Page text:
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Mangaka Suggests Kill la Kill May Be Plagiarized

posted on by Eric Stimson
Manga artist Hiroyuki Ooshima accuses Kill la Kill of plagiarism

The recent anime Kill la Kill by Studio Trigger has won popularity for its violent interpretation of school politics and clothes-based combat system. But recent murmurs among the Japanese online fan community suggest that its concept may not be so unique after all.

Over a decade ago, Hiroyuki Ooshima and Daisuke Ihara teamed up to create Gakuen Noise ("Campus Noise"), a boarding school fighting manga published in Monthly Zero Sum, a magazine aimed at women. Ooshima has since moved on to work in the French comics industry, but fans have pointed out a number of similarities between Gakuen Noise and Kill la Kill. Gakuen Noise is set in a boarding school so large it functions almost like a town. Kill la Kill is set at a massive school that towers over a sprawling shantytown. Both schools are ruled by an authoritarian student council that tightly restricts its students' freedoms. Both star a hot-headed transfer student who bucks the rules and smears the student council — in Gakuen Noise, by calling the school's supposed freedom "pig's freedom." Dan Hanagata, the lead character in Gakuen Noise, seeks the truth behind a close friend's death and bears his red scarf as a memento. Ryuko Matoi of Kill la Kill is looking for her father's murderer and carries a red scissor blade as a memento. Both get into a series of fights with the student council.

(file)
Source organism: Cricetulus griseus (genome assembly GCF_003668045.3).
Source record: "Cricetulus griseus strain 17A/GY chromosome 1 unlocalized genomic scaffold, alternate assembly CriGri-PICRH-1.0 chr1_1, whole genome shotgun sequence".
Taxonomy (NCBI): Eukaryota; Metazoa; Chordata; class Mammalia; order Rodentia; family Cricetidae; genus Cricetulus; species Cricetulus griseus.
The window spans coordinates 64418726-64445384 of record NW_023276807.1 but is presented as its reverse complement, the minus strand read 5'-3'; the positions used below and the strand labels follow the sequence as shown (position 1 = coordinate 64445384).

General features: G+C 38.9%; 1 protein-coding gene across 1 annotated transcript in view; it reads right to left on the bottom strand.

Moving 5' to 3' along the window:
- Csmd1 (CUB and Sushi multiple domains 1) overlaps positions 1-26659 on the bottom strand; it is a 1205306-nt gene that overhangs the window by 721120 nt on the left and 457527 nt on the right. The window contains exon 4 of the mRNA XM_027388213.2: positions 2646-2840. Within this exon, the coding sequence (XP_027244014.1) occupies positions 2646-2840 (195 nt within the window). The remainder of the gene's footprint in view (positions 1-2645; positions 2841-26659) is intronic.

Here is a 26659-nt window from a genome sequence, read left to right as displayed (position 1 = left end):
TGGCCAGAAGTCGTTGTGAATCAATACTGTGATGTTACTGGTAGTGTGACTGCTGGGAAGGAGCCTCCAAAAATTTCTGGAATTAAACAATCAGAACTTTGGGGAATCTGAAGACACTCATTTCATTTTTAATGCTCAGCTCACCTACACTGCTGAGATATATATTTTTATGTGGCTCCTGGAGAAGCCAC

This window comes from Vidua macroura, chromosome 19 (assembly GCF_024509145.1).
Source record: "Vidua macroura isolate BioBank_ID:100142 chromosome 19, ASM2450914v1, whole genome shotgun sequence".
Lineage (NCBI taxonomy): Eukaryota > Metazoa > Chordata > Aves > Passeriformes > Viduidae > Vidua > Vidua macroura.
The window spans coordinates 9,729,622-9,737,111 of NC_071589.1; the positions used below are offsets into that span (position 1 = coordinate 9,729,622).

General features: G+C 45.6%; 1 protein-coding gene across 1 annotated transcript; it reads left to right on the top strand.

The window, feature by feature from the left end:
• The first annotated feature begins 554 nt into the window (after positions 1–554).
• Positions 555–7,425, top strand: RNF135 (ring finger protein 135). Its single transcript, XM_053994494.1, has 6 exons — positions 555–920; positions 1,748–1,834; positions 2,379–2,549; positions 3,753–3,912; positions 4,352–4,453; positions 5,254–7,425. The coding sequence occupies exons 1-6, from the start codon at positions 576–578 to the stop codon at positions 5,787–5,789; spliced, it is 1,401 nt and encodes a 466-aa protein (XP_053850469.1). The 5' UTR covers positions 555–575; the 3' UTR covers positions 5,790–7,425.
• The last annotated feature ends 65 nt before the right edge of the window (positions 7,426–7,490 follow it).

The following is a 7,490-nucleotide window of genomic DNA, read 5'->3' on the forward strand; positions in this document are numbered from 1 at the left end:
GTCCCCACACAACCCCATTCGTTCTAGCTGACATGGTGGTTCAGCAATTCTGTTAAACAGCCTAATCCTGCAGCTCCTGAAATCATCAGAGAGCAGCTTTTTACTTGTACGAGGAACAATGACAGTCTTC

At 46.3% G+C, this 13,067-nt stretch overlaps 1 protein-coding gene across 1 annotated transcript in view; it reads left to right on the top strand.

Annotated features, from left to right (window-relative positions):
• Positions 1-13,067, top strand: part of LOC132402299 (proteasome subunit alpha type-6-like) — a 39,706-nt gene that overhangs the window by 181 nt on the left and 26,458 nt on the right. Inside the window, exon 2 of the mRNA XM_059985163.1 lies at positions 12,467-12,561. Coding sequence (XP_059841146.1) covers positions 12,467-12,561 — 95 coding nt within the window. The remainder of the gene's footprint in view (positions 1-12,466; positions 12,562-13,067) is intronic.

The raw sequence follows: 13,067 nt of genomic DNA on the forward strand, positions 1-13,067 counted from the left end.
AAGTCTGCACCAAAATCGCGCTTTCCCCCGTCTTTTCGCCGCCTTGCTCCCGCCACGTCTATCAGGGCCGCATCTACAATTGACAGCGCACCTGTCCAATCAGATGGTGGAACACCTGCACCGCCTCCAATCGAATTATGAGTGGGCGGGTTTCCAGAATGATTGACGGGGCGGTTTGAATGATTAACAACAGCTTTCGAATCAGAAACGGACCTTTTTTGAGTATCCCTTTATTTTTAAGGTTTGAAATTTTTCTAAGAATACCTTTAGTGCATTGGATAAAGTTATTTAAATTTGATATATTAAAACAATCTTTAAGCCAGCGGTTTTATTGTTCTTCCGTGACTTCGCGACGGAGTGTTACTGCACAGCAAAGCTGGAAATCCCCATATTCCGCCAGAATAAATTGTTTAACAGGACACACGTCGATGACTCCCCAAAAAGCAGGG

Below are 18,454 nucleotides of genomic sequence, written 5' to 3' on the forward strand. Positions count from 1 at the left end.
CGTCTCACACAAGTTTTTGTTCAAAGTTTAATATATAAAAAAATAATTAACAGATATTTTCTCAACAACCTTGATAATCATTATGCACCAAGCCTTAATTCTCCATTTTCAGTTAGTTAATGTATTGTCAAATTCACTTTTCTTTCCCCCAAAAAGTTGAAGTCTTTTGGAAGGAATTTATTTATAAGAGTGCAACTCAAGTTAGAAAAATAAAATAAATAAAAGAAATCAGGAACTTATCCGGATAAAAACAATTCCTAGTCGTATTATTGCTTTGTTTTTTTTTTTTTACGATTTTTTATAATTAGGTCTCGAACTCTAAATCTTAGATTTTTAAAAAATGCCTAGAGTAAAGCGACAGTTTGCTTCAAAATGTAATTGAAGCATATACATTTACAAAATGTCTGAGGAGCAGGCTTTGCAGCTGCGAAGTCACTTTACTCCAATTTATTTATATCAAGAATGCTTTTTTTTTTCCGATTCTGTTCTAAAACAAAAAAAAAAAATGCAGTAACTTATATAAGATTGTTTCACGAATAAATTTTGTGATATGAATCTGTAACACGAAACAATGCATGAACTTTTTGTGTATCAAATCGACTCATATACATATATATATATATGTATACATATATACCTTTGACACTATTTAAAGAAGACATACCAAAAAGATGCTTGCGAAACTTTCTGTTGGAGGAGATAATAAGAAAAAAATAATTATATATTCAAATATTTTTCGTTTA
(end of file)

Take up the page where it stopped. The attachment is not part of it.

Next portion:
Although Ooshima now lives in France, his friends alerted him to the controversy and sent him a Kill la Kill trailer. He was not pleased, to say the least. In a long blog post from December 31, he claimed to have "PTSD-like symptoms" until the day before. He admits that he has been inspired by other works as well (in particular, the manga of Sanpei Shirato), and claims that other authors have appropriated from his works, but says "all their works were full of originality and can't be compared to Kill la Kill, and I don't think of complaining about them." He also compares the controversy to the Kimba - Lion King controversy and claims that the similarities are even more glaring. He speculates that the animators thought they could get away with it because he lives in France, the original work is old and relatively obscure. He accuses the animators of being bereft in "literacy and morals" and wonders whether Kill la Kill can even be called a "work."

Gakuen's other creator, Daisuke Ihara, had a more mild reaction. His blog post has a more amused tone, and although he sees many similarities in Kill la Kill to his work, he says it is "not plagiarism. Plagiarism is tracing the pictures and completely mimicking the story development." He points out that Kill la Kill's story is different and seems to be heading in a different direction than his "like Gurren-Lagann did."

Ihara has more recently been involved with a manga named Akuto - ACT -, and it shows similarities to Kill la Kill as well. ACT involves transforming clothes, in this case bomber jackets, while Kill la Kill focuses more on school uniforms — although its heroine also wears a bomber jackets. ACT also features a protagonist seeking the truth behind his friend's death. Ihara also posted this drawing on his blog of a character from ACT named An Haritsuka, a transvestite boy:

... then compares it to the Kill la Kill character named Nui Harime:

... and says, "If as the Internet says, she turns out to be a he, I wonder if our manga is one of the old manga like Otoko-gumi and Blazing Transfer Student used as reference by the Kill la Kill production team." He goes on to request that no one get angry over it.

Gakuen Noise is now available to read in Japanese on J-Comi, so feel free to click through it and see how much it screams "Kill la Kill" to you!

[Via Manhattan, Rensai and Yaraon!; Images from J-Comi and Sai no Meki Portal]

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